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Why do I even own an amp?

Discussion in 'Amps and Cabs [BG]' started by Pbassred, Dec 19, 2012.

  1. The old faithful Peavey TNT130 has been moved on to a new home with an eager 18yo (Its older than him by at least 5 years). I "upgraded" to a Littlemark tube 800 and a barefaced 2X12.

    Except - 2 gigs in, I've played at reasonably large stages with good PA systems. I hasn't exactly shone, but worse, the other bass players and guitarists on the bill haven't used amps at all!. In one case, a guitarist used a floor pod, but everyone else went into a stock BSS133 DI box, and sounded fine.

    Actually In one gig I DID use the littlemark .... as a DI box. The engineer loved it and the FOH was great (i am told).

    So, Why am I dragging gear around?
  2. will33


    May 22, 2006
    For those days you don't get full-on PA with a monitor system that can actually not suck at bass?
  3. two fingers

    two fingers Opinionated blowhard. But not mad about it. Gold Supporting Member

    Feb 7, 2005
    Eastern NC USA
    I always have good PA support, but I always take my rig. I just like using it. I like "feeling" the bass a little bit behind me. It doesn't hurt that the thing just looks cool too. But you do whatever works for you.
  4. iiipopes


    May 4, 2009
    Likewise. It is the confidence of your own tone for what amounts to your own stage monitor. I've done POD, DI, conventional monitor wedge, IEM, etc., on both guitar and bass, and I love the freedom that not having extra hardware on stage brings. But I went back to small amp on stage to feel as much as hear myself and have that added confidence working the backline, even though the amp has an XLR out to the house system.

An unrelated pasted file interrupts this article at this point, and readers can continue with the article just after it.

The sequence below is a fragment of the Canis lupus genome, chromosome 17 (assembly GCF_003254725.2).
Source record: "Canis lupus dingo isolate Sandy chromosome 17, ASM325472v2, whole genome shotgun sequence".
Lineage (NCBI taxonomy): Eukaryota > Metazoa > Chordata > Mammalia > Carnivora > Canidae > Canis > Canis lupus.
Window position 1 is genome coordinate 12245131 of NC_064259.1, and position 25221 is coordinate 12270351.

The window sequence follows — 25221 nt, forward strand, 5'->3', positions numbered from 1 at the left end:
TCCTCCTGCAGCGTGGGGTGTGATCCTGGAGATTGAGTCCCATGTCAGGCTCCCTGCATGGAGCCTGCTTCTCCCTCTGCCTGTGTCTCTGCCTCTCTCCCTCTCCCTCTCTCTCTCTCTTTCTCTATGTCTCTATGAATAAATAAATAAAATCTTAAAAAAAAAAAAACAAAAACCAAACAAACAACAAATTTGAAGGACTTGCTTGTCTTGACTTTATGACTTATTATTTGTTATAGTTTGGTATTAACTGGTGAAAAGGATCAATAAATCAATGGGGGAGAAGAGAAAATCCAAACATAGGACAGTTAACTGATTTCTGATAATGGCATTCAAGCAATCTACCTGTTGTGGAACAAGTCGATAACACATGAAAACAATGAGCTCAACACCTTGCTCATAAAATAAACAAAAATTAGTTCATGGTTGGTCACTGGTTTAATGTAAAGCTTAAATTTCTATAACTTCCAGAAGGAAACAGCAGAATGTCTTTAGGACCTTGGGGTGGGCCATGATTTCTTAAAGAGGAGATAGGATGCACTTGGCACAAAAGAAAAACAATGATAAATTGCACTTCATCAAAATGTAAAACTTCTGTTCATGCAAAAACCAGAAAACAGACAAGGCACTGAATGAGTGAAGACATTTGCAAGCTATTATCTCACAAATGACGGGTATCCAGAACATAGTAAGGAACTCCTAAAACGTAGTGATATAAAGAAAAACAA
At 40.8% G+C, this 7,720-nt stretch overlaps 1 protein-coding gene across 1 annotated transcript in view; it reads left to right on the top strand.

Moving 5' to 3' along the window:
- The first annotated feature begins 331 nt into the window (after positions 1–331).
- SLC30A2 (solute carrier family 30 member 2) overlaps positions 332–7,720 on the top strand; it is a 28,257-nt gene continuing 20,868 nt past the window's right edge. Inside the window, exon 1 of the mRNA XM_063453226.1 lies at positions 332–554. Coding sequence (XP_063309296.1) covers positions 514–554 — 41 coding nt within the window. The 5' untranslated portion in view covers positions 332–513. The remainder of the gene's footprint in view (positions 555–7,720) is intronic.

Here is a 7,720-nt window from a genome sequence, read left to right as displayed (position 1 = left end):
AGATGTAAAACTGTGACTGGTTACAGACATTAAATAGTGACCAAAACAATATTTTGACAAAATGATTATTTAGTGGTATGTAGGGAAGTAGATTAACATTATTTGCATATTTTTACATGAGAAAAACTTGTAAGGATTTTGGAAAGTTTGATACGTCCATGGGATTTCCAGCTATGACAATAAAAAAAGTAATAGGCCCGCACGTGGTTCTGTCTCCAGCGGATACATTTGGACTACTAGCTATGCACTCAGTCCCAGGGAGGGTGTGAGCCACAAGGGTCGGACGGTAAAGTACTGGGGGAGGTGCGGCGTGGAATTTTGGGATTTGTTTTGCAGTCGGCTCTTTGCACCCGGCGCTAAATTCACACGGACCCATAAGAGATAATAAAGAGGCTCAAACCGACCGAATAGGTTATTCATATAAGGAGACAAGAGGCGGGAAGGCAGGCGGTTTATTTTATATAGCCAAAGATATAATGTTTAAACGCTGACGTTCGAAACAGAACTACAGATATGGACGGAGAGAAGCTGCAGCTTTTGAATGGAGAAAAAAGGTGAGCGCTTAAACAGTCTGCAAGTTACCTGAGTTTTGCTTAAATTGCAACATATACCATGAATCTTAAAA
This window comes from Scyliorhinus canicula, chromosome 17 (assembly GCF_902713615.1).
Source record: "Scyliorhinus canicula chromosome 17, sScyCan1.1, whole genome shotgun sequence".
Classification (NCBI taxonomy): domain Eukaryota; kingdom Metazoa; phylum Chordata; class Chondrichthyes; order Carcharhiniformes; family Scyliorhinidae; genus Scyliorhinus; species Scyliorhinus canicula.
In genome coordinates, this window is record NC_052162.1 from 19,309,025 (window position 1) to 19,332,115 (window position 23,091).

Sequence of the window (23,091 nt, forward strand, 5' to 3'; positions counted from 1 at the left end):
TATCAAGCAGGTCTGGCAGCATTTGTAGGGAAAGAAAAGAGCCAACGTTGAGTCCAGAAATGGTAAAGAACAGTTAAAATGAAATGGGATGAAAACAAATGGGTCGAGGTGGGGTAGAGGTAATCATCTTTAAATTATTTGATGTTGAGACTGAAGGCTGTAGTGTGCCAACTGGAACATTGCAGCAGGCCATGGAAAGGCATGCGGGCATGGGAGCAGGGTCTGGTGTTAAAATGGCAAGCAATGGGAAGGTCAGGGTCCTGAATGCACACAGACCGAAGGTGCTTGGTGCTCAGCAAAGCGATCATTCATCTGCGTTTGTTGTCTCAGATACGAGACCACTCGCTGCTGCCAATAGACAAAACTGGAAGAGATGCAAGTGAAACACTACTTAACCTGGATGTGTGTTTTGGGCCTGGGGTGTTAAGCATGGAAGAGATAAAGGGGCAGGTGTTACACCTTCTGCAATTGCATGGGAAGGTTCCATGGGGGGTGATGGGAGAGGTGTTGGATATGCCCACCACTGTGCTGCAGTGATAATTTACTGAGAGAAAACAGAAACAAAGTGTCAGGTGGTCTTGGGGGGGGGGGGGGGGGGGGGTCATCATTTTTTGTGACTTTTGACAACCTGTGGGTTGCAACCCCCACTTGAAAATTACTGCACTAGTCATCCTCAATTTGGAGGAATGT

5. pedro


    Apr 5, 2000
    Madison, WI.
    Only one or two clubs I'm aware of here in town that provide full PA support. And we've only played at one of them.
  6. pgolliher


    Apr 27, 2010
    Santa Cruz, CA
    I had the same type of feelings while in a band that most always played at venues with good PA support and monitors. For a while I was gigging with only my sans amp BDDI-Grab my gig bag and go- no hassling with a big heavy amp. For that straight ahead rock band, a classic bass tone served the music best- I am confident the tone was good front of house and I could hear myself ok in the monitors. Things changed for me once started playing other types of music again (technical, with more improv, etc) and when I got a lightweight amp (GKMB210). It's nice to hear "my" tone as my onstage monitor and I notice now how much I move towards and away from my amp to adjust my "monitor" volume depending on the song or part of the song. When you are going direct, your level is set in the monitor and burried with other instruments. (A few of the places I play only offer two monitor mixes at best- one for front of stage one for drummer.) There are lots of lightweight amps to choose from now that pump out more than enough volume for club stage use and I feel like it is the perfect set up.
  7. Doner Designs

    Doner Designs Steve Doner Gold Supporting Member

    Jun 2, 2012
    Metro Chicago Area
    Doner Designs is an alias for Steve Doner
    More fun than going to the gym. ;)
  8. seanm

    seanm I'd kill for a Nobel Peace Prize! Supporting Member

    Feb 19, 2004
    Ottawa, Canada
    Back when I used to play country, I would drag my combo and a 1x12 extension to the first gig at a new venue. If I was comfortable with just the combo, I would leave the extension at home the next time. This happened for almost all the venues.

    So if you have played the venue and know you don't need the amp, don't bring it.